This Week In Vexillology #290

Well, we've done it. We've finally reached the end-- there might be some armorial banners or purely metropolitan/city banners out there that I've missed, but according to the map I've been coloring in with sharpie and the one of the computer screen I've been squinting at, this is it: Greater Manchester and Tyne and Wear.

Let's start with Greater Manchester. As it turns out, Manchester is relatively easy to find. Essentially if you find Leeds and Liverpool, Manchester is more or less in between them. Make your way across the map from one of them to the other and you'll be bound to hit it. It's one of the great cities of the north of England and, naturally soccer is kind of a thing there, with Manchester United and Manchester City being the major clubs in the area. Wigan Athletic plays in the Championship. Bolton Wanderers, Oldham Athletic, Bury F.C. and Rochdale A.F.C. all play in League One and Salford City F.C. plays in the National League and Stockport County F.C. and F.C. United of Manchester play in the National League North. So there's professional football on all levels all over Greater Manchester.

So, let's talk about their flag:

Right off the bat, this is an interesting one. The Flag Institute won't register to it- because they won't register flags for counties other than historic counties- but since it represents a county, it has a special legal status under the UK Flag Flying Regulations. (Also: there are UK Flag Flying Regulations. That's cool.) Basically, the ten towers stand for the ten metropolitan boroughs of Greater Manchester. There's honestly not much more to it than that-- the wikipage for the Coat of Arms pretty much says the same thing- though adds a motto: 'Ever Vigilant'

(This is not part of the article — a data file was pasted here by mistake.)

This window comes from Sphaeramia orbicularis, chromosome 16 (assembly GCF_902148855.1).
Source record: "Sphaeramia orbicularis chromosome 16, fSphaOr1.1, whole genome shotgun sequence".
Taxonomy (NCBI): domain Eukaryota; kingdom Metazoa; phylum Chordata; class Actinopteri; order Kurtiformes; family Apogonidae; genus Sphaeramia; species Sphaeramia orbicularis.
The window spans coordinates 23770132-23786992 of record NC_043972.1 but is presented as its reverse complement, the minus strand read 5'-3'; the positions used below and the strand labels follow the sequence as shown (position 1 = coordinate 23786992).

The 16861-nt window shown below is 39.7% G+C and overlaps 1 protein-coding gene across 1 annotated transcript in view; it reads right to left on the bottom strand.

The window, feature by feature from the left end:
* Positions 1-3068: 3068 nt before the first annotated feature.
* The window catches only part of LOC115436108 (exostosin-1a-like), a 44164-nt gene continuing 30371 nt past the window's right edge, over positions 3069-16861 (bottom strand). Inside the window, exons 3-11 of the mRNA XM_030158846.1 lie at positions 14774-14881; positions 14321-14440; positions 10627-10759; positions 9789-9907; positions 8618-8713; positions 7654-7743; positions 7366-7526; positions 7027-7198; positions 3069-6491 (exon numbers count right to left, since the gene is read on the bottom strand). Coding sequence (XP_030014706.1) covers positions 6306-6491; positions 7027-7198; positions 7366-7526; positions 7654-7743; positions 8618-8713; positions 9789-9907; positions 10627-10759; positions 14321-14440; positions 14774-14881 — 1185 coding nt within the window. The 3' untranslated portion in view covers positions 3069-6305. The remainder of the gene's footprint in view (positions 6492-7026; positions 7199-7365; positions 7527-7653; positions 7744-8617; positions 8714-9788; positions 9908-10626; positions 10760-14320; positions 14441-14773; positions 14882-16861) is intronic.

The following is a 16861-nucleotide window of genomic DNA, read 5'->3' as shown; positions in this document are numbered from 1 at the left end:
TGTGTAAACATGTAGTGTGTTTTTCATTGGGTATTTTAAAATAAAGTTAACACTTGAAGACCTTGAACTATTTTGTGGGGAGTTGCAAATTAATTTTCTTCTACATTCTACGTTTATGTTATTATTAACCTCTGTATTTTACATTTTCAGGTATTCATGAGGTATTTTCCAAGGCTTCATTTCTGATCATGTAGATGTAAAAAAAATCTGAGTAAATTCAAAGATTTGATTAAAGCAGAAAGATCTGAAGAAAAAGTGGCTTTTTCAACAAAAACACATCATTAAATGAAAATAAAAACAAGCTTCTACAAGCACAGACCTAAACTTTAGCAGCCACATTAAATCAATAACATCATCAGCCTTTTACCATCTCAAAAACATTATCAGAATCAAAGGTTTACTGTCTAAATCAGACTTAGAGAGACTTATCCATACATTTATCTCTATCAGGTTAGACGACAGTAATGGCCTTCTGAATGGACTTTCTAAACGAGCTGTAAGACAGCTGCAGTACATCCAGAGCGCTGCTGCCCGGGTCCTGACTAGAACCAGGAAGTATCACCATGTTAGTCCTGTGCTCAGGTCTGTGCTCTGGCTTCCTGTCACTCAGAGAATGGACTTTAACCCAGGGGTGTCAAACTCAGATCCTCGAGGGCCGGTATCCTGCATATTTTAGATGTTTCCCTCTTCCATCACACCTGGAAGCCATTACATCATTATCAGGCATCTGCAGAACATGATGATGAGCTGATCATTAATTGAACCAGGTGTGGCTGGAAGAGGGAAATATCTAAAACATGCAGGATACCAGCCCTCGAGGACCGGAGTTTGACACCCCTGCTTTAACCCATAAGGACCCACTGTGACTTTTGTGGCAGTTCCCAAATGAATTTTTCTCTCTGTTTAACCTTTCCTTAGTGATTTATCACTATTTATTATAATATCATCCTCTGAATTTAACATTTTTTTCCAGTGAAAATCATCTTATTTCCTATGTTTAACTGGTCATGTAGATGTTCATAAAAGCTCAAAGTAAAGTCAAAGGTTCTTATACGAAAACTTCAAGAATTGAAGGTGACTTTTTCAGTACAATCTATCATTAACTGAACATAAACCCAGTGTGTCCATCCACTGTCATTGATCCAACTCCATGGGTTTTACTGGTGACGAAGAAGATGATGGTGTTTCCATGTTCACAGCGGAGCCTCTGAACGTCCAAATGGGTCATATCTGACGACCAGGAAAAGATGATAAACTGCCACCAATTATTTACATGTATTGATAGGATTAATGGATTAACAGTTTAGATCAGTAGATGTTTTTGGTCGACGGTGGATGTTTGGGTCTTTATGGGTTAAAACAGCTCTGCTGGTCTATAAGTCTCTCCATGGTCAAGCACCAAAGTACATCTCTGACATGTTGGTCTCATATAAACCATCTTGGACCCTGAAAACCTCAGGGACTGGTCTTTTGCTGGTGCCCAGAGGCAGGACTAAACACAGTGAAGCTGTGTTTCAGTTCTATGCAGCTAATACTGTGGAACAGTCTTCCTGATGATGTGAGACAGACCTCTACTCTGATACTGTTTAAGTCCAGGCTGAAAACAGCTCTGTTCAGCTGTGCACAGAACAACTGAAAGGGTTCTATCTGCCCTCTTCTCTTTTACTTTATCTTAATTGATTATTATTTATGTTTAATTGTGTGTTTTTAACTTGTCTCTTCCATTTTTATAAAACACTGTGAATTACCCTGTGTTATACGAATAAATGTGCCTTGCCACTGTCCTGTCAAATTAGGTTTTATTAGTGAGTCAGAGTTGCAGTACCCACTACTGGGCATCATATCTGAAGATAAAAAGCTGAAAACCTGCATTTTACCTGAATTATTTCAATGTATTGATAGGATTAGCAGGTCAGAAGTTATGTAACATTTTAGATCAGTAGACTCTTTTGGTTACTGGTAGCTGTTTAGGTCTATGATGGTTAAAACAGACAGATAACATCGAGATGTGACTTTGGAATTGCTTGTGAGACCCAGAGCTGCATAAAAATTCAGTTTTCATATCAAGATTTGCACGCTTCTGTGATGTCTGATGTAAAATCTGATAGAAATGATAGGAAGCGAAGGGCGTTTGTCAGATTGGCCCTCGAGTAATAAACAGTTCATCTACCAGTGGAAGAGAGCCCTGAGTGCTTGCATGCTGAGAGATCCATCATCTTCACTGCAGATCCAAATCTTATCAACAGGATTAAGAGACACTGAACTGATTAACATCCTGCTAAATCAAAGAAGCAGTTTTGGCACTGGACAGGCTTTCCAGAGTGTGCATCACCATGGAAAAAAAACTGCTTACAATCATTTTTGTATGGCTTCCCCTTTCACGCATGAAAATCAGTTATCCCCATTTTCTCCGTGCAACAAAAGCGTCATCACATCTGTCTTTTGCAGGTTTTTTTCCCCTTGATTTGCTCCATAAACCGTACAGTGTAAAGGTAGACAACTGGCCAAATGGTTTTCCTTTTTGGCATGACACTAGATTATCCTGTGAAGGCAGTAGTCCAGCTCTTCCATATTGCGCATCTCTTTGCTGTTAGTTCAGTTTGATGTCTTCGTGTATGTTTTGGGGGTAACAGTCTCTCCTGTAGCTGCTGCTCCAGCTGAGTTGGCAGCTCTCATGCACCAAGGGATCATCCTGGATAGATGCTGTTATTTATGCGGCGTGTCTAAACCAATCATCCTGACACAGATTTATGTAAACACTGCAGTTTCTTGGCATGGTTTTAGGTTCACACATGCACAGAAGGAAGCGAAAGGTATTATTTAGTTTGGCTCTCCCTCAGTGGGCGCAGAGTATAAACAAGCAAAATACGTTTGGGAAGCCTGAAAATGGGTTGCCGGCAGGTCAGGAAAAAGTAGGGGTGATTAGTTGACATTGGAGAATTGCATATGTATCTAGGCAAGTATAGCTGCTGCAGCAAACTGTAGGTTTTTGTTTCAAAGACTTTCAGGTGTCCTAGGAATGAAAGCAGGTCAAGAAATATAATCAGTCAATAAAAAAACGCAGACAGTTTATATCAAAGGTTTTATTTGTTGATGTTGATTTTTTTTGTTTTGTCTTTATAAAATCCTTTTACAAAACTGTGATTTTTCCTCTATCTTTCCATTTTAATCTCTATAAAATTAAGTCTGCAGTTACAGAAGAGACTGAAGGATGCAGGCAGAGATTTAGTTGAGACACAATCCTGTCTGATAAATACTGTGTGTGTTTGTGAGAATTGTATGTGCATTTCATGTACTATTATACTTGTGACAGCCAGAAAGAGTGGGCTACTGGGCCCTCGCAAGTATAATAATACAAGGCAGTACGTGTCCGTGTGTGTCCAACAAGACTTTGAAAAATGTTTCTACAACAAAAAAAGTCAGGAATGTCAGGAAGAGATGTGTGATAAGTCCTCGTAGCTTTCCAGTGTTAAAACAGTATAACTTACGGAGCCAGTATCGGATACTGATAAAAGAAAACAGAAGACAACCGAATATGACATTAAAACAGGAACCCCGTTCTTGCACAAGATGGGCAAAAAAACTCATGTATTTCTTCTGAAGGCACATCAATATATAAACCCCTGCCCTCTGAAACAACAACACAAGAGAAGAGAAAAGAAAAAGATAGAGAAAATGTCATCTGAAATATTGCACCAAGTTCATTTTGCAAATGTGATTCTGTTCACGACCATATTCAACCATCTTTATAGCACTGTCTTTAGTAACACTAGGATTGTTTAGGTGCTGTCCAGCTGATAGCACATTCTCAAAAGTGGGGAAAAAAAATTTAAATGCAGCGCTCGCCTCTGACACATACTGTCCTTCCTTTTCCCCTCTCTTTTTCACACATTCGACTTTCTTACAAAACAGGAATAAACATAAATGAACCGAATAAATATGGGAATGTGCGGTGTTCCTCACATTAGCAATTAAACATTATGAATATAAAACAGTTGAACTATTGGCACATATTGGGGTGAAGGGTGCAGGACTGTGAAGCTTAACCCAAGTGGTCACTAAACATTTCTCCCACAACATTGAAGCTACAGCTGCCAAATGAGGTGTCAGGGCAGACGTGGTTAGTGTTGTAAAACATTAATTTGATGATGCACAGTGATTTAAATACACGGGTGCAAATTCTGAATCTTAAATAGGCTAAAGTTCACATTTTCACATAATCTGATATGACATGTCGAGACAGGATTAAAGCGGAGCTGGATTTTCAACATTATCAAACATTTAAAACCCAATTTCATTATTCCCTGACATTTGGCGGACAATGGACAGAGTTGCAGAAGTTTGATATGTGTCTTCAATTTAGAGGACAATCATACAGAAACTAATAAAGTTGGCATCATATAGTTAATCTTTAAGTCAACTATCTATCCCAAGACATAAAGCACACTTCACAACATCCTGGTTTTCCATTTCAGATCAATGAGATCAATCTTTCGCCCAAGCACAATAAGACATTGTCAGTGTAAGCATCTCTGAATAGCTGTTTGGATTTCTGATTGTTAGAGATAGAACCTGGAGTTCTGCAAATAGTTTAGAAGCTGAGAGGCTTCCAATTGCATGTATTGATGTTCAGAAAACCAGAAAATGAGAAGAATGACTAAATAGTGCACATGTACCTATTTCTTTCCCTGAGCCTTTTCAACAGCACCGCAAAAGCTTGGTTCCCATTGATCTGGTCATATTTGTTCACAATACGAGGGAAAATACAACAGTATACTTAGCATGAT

Next up, Tyne and Wear is another more or less metropolitan county-- this one is further north than even Manchester. If you follow the east coast of England up from Skegness past the Humber Estuary and past Scarborough and Middlesborough to get to Sunderland and Newcastle and you've hit it. Tyne and Wear essentially consists of Newcastle and Sunderland and the surrounding areas.

Here's their flag:

Here's the weird thing about this flag. So far, I haven't been able to find a decent explanation for it. And I've spent a couple of days digging through the interwebs to try and find one. Going out on a limb, I'd say the shape of the fortress is a rough 'T' for Tyne and the wavy line that presumably represents the River Tyne forms a rough 'W' for Wear inside the boundaries of the fortress. I'm also going to say that there's been a fortress at either Newcastle or Sunderland for a suitably historical length of time.

So, that's all I've got. And that, more or less finishes our tour of the counties of England. Remember until next time, keep your flags flying- FREAK or otherwise!

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